By her own admission, Roxane Gay is a contradictory soul.

The writer, professor, editor and commentator is one of a new generation of feminists - part of the fourth wave, if you like - who put race, class, sexual identity and media representation at the heart of their feminism and are quick to take to social media to share their thoughts.

Gay's books, notably 2014's Bad Feminist: Essays, a novel, An Untamed State, and short story collections Ayiti and Difficult Women have also gained her a truckload of followers. But rather than offering supremely confident opinions on what feminism should be and how she walks her talk, Gay admits to conflicted feelings about the subject and what it means to be a feminist today.

In Bad Feminist, she declared she felt as if she was failing as a woman and as a feminist: "To freely accept the feminist label would not be fair to good feminists. If I am indeed a feminist, I am a rather bad one. I am a mess of contradictions..."


She went on to describe these: the desire to be independent but be taken care of and have someone to come home to; she wants to have babies and is willing to make compromises - "not sacrifices" - to have one and that, despite holding lofty positions at work, she sometimes feels an overwhelming need to cry "... so I close my office door and lose it"; pink is her favourite colour.

Gay even admitted she liked driving to work listening to "thuggish rap at a very loud volume even though the lyrics are degrading to women and often offend me to my core"; earlier, she'd defended Robin Thicke's hit Blurred Lines. Safe to dance to again!

"I fall short as a feminist," she wrote. "I feel like I am not as committed as I need to be, that I am not living up to feminist ideals because of who I am and how I choose to be."

Hallelujah! A woman who writes humanly and engagingly about the trials and tribulations of feminism and even when she's taking down - politely - other feminist writers, she does so with nuance.

Set to visit Auckland for our annual writers' festival, Gay encourages us to recognise feminism is flawed and so are we. Embrace this, she argues, and recognise in the digital era of democratised "isms" everything, including feminism itself, is deeper, richer and more complex for it.

"It's more important to focus on the actual work of feminism in our everyday lives. I also say that the best kind of feminism is where people are thinking about the intersections of identity and recognising that women are far more than just women - we have to consider race/ethnicity, gender identity, ability, sexuality, class, and so much more.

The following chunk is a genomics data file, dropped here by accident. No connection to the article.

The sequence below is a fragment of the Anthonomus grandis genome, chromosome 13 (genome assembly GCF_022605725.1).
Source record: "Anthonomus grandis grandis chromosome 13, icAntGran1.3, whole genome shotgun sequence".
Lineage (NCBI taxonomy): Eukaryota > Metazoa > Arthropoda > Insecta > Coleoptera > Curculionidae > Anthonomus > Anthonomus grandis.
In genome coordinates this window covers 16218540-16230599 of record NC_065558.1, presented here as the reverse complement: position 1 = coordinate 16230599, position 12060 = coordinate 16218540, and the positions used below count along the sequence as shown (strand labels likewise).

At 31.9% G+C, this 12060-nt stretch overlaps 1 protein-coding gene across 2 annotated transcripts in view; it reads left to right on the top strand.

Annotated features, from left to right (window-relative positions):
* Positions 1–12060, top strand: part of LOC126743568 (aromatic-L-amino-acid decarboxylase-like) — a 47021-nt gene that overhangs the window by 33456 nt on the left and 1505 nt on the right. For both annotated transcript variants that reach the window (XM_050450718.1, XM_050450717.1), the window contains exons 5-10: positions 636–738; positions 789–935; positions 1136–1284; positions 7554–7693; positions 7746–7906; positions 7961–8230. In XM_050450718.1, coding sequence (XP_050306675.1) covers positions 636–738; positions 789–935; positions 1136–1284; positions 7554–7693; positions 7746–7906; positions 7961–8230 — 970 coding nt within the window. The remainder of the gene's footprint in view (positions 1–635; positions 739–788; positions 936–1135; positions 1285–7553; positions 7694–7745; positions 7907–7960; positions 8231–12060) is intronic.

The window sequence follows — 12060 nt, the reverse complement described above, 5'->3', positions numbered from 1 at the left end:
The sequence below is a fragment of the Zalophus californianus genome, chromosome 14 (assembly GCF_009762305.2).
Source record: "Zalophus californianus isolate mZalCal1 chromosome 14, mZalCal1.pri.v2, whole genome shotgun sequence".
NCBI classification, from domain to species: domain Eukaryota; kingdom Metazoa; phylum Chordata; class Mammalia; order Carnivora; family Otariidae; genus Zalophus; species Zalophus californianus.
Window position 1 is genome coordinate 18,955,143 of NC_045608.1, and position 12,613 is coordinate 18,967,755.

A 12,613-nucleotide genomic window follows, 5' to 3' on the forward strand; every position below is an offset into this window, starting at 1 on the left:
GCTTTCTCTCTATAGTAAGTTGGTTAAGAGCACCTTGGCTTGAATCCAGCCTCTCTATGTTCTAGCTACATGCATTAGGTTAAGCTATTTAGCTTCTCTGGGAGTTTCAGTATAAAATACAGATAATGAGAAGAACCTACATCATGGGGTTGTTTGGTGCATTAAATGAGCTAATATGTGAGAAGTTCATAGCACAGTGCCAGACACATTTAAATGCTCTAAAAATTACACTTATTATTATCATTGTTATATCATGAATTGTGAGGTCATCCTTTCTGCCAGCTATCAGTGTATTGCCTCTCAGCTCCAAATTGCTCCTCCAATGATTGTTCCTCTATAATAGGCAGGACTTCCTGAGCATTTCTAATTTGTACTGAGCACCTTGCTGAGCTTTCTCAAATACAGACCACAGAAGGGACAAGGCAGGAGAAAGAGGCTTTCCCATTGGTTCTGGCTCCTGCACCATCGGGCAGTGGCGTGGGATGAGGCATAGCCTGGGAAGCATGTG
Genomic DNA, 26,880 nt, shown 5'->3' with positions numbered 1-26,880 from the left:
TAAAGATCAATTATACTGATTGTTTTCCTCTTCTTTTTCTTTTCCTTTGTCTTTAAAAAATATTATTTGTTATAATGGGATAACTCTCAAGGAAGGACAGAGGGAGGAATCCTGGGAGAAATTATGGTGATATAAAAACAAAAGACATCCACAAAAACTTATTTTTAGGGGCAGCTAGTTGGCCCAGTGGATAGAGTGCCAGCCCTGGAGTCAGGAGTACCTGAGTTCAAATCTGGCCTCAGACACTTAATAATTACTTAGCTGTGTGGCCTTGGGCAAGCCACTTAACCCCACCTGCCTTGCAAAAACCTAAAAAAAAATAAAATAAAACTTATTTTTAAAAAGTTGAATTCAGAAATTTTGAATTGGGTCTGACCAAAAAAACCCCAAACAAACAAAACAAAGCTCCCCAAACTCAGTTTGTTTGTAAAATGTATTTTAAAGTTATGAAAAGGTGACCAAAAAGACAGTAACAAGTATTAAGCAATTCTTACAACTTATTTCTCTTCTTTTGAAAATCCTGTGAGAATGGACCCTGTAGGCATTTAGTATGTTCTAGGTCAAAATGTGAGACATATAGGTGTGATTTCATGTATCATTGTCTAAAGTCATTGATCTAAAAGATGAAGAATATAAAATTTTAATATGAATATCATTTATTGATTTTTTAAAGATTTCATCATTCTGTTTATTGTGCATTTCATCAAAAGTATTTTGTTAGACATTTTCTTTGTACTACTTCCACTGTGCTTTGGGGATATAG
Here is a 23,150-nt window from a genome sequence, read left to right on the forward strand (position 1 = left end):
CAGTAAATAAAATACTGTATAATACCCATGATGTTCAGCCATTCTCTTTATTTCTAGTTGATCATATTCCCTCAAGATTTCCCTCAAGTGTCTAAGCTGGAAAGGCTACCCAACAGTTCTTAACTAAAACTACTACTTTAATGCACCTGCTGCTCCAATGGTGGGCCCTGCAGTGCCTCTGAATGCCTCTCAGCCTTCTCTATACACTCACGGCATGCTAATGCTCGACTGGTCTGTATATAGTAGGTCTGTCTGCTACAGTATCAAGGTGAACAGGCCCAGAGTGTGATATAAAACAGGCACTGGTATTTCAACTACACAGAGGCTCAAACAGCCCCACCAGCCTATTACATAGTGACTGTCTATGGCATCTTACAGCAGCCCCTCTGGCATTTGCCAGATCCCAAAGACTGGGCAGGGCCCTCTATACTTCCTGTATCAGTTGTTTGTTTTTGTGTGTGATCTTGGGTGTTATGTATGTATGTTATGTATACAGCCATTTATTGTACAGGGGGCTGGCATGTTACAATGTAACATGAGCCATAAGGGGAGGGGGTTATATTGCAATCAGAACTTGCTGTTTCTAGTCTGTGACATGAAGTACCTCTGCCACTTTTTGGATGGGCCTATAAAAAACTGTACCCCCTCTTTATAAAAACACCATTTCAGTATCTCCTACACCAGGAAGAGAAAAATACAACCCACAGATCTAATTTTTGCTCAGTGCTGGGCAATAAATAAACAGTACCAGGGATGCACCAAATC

"Feminism, again at its best, is never just concerned with womanhood. It's equally about recognising the need to look at all aspects of social and economic justice."

As for why feminism is still important, she says: "My feminism is as naturally a part of who I am as my gender identity and race. To know my inherent worth as a woman helps me have confidence in my voice and sharing my writing."

And social media has been a boon for people everywhere who want to share writings and opinions. For Gay, it allows her to feel connected to other writers and people who share similar interests even though where she lives in West Lafayette, Indiana, is a small town. It allows her to talk about her work and connect with readers.

This year, she became the first major author to walk away from a deal with TED Books, an imprint of publishing company Simon & Schuster, because of the latter's decision to publish Dangerous, by alt-right figurehead Milo Yiannopoulos. His book deal was subsequently cancelled after a recording appeared to show Yiannopoulos endorsing child abuse.

Her response? "They did not do the 'right thing' ... they were fine with his racist and xenophobic and sexist ideologies."

In a statement to Buzzfeed News, Gay said she couldn't bring herself to turn in her book How to be Heard: "I was supposed to turn the book in this month and I kept thinking about how egregious it is to give someone like Milo a platform for his blunt, inelegant hate and provocation."

Reflecting on her stance, she says it wasn't a difficult decision though she was nervous about possible repercussions for taking that stance.

"I don't know that being able to pull my book was a mark of success. I have a day job [as an associate professor at Purdue University] and the security of that made it financially possible for me to pull the book."

So what's her one fervent hope for how she'd like the world to be in five years' time? "I'm hoping there is a Democrat as President in the United States and that this global rise of so-called populism, which is thinly-veiled xenophobia, is no more."

Roxane Gay will appear at the Auckland Writers Festival, May 19-21. Her next book, Hunger - A Memoir of (my) Body, will be published by Hachette in August.